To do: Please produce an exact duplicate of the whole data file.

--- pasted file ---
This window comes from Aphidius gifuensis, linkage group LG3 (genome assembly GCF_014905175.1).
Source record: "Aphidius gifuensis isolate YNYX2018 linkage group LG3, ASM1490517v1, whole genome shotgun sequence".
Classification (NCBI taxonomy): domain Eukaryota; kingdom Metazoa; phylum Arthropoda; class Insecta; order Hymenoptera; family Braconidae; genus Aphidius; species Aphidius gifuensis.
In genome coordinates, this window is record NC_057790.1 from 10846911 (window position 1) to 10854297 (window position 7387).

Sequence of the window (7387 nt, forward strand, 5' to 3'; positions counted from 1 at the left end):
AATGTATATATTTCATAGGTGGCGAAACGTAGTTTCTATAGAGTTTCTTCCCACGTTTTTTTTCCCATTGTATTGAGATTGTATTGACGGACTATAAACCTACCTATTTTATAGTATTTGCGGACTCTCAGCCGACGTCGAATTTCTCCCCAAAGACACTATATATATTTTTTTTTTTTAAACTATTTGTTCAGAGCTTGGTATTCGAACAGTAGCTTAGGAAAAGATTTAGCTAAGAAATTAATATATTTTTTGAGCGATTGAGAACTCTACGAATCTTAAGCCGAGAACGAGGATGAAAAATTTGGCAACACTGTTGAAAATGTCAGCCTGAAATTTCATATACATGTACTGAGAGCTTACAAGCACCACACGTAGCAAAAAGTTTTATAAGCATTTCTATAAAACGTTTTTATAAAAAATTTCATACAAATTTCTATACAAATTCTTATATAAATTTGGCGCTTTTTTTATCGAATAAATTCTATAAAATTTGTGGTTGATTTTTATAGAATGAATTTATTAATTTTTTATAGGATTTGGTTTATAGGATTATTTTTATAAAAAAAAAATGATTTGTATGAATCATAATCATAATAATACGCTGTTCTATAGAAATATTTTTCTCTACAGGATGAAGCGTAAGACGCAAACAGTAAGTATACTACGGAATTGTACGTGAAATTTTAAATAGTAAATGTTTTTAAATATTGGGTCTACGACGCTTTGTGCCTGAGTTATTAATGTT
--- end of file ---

This window comes from Aphidius gifuensis, linkage group LG3 (genome assembly GCF_014905175.1).
Source record: "Aphidius gifuensis isolate YNYX2018 linkage group LG3, ASM1490517v1, whole genome shotgun sequence".
Classification (NCBI taxonomy): domain Eukaryota; kingdom Metazoa; phylum Arthropoda; class Insecta; order Hymenoptera; family Braconidae; genus Aphidius; species Aphidius gifuensis.
In genome coordinates, this window is record NC_057790.1 from 10846911 (window position 1) to 10854297 (window position 7387).

Sequence of the window (7387 nt, forward strand, 5' to 3'; positions counted from 1 at the left end):
AATGTATATATTTCATAGGTGGCGAAACGTAGTTTCTATAGAGTTTCTTCCCACGTTTTTTTTCCCATTGTATTGAGATTGTATTGACGGACTATAAACCTACCTATTTTATAGTATTTGCGGACTCTCAGCCGACGTCGAATTTCTCCCCAAAGACACTATATATATTTTTTTTTTTTAAACTATTTGTTCAGAGCTTGGTATTCGAACAGTAGCTTAGGAAAAGATTTAGCTAAGAAATTAATATATTTTTTGAGCGATTGAGAACTCTACGAATCTTAAGCCGAGAACGAGGATGAAAAATTTGGCAACACTGTTGAAAATGTCAGCCTGAAATTTCATATACATGTACTGAGAGCTTACAAGCACCACACGTAGCAAAAAGTTTTATAAGCATTTCTATAAAACGTTTTTATAAAAAATTTCATACAAATTTCTATACAAATTCTTATATAAATTTGGCGCTTTTTTTATCGAATAAATTCTATAAAATTTGTGGTTGATTTTTATAGAATGAATTTATTAATTTTTTATAGGATTTGGTTTATAGGATTATTTTTATAAAAAAAAAATGATTTGTATGAATCATAATCATAATAATACGCTGTTCTATAGAAATATTTTTCTCTACAGGATGAAGCGTAAGACGCAAACAGTAAGTATACTACGGAATTGTACGTGAAATTTTAAATAGTAAATGTTTTTAAATATTGGGTCTACGACGCTTTGTGCCTGAGTTATTAATGTT